The Knighton Women’s Compendium wasn’t really on my radar until I realised it was by Denise Picton, whose debut novel The Family String was my favourite book of 2022. As a result I put in a belated request for a review copy and was then even more excited to discover the book featured my favourite kind of narrator – a child! I regretted the time I’d wasted having initially eschewed this (thinking – from the cover perhaps – it was another book about women in a retirement village!), though at the same time happy I could savour this delectable treat.
Book review: The Family String by Denise Picton
I LOVE books written from a child’s point-of-view. It can be hard for writers to nail the voice without it sounding contrived, but if it’s done well it offers an opportunity for a story to be delivered without much of the nuance we usually get from a narrator who – whether they mean to or not – adds a layer of subjectivity.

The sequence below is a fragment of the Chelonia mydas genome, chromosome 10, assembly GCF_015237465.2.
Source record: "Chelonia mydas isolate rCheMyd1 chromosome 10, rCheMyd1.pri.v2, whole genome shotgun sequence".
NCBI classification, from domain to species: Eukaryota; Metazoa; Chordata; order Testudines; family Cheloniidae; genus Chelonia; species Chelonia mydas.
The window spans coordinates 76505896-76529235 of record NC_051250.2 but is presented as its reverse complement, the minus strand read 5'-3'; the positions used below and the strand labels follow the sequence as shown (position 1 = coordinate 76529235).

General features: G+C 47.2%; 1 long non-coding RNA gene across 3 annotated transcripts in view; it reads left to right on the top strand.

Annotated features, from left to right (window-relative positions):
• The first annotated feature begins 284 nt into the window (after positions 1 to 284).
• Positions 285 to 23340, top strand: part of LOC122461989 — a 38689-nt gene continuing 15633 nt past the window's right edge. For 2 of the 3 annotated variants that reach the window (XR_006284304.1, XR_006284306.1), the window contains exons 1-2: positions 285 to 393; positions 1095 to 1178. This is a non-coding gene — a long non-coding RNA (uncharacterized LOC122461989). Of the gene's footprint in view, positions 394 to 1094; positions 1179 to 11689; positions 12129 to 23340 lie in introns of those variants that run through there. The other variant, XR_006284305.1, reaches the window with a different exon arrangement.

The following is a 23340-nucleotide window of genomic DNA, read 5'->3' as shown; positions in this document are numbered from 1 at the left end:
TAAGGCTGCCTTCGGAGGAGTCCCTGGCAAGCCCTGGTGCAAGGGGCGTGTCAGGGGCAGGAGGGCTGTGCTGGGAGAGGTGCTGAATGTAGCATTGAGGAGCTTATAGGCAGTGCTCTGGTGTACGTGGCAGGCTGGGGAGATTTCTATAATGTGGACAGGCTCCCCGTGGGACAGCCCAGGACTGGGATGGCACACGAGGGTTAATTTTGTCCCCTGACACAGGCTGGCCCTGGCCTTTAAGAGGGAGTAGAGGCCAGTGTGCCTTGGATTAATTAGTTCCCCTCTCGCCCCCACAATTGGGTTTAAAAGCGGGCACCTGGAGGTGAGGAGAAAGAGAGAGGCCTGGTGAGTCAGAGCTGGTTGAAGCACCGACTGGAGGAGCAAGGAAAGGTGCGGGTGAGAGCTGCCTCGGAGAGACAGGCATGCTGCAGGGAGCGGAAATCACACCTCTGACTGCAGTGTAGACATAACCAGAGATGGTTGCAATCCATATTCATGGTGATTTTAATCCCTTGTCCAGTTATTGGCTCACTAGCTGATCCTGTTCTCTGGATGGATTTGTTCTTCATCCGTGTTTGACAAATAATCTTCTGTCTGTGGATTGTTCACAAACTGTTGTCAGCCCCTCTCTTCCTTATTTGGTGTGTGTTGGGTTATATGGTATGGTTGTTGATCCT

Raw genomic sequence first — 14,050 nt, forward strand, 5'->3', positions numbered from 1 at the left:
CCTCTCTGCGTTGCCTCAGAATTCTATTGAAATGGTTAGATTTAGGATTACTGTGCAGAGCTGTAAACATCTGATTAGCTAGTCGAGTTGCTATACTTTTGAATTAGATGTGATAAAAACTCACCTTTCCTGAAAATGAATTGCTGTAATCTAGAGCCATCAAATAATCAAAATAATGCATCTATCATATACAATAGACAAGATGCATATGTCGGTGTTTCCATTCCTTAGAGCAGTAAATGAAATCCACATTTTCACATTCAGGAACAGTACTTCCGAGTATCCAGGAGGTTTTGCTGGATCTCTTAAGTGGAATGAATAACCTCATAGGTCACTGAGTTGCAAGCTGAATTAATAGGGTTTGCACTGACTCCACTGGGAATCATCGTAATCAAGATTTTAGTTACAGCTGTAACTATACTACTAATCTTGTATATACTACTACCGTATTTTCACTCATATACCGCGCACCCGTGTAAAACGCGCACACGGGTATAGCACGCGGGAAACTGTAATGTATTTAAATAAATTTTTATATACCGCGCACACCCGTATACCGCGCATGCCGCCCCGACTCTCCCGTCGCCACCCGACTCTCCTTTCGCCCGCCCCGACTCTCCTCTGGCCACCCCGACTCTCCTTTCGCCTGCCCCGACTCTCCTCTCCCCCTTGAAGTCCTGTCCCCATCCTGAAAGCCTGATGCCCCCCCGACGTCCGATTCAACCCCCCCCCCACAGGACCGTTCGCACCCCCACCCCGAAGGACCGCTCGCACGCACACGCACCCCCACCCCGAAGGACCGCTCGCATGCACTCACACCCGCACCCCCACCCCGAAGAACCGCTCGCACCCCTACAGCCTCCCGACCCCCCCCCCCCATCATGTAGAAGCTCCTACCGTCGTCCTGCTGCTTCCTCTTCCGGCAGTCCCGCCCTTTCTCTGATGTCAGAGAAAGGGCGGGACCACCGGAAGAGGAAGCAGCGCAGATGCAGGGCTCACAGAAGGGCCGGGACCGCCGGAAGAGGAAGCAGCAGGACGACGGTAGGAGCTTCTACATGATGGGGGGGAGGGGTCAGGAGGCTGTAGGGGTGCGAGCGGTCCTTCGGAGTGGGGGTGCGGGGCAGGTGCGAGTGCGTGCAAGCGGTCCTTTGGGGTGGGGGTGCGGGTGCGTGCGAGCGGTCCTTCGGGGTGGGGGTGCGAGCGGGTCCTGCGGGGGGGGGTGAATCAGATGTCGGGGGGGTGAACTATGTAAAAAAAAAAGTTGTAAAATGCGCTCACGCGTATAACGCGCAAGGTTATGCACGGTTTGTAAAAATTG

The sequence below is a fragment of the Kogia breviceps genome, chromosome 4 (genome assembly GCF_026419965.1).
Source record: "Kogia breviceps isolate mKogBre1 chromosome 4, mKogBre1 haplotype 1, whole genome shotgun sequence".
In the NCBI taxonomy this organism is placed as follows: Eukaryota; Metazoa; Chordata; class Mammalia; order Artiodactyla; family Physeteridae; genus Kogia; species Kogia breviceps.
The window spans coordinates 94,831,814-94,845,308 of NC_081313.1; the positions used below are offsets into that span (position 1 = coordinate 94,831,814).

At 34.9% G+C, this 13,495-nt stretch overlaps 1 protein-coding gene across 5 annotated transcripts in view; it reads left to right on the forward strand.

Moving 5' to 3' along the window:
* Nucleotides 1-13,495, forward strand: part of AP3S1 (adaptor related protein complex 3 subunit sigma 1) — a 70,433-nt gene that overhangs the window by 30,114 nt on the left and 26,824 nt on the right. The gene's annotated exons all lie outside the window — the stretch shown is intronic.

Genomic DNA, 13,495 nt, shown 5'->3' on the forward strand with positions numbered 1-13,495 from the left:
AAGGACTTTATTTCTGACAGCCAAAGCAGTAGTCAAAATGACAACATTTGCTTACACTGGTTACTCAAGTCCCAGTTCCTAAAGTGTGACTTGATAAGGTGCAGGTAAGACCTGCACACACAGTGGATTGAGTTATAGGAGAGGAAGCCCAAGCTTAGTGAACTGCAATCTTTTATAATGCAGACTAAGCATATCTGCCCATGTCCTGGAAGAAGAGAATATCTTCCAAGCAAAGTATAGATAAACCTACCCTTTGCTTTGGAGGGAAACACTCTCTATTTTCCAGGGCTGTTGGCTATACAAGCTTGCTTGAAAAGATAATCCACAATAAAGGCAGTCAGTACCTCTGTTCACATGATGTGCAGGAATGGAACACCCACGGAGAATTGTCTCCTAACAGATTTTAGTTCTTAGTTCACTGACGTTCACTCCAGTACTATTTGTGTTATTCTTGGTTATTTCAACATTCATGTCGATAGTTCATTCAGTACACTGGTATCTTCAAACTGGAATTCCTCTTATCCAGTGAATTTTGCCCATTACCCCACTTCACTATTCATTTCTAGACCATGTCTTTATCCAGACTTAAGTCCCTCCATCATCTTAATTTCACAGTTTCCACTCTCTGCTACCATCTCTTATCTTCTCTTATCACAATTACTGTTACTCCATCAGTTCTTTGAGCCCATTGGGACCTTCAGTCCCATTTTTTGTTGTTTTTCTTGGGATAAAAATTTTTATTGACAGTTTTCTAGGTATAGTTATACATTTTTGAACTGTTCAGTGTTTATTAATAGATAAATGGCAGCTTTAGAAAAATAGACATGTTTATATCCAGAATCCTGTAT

Some of my favourite books are those ‘told’ by children, such as Lost & Found by Brooke Davis, Allegra in Three Parts by Suzanne Daniel, The Eye of the Sheep by Sofie Laguna, The Yellow House by Emily O’Grady, Room by Emma Donahue, as well as everything I’ve read by Favel Parrett. And (not-so-coincidentally) I notice the media release for this references the two books first on my list.
The events of The Family String by Denise Picton are relayed to us by not-always adorable though desperately likeable, 12 year old Dorcas.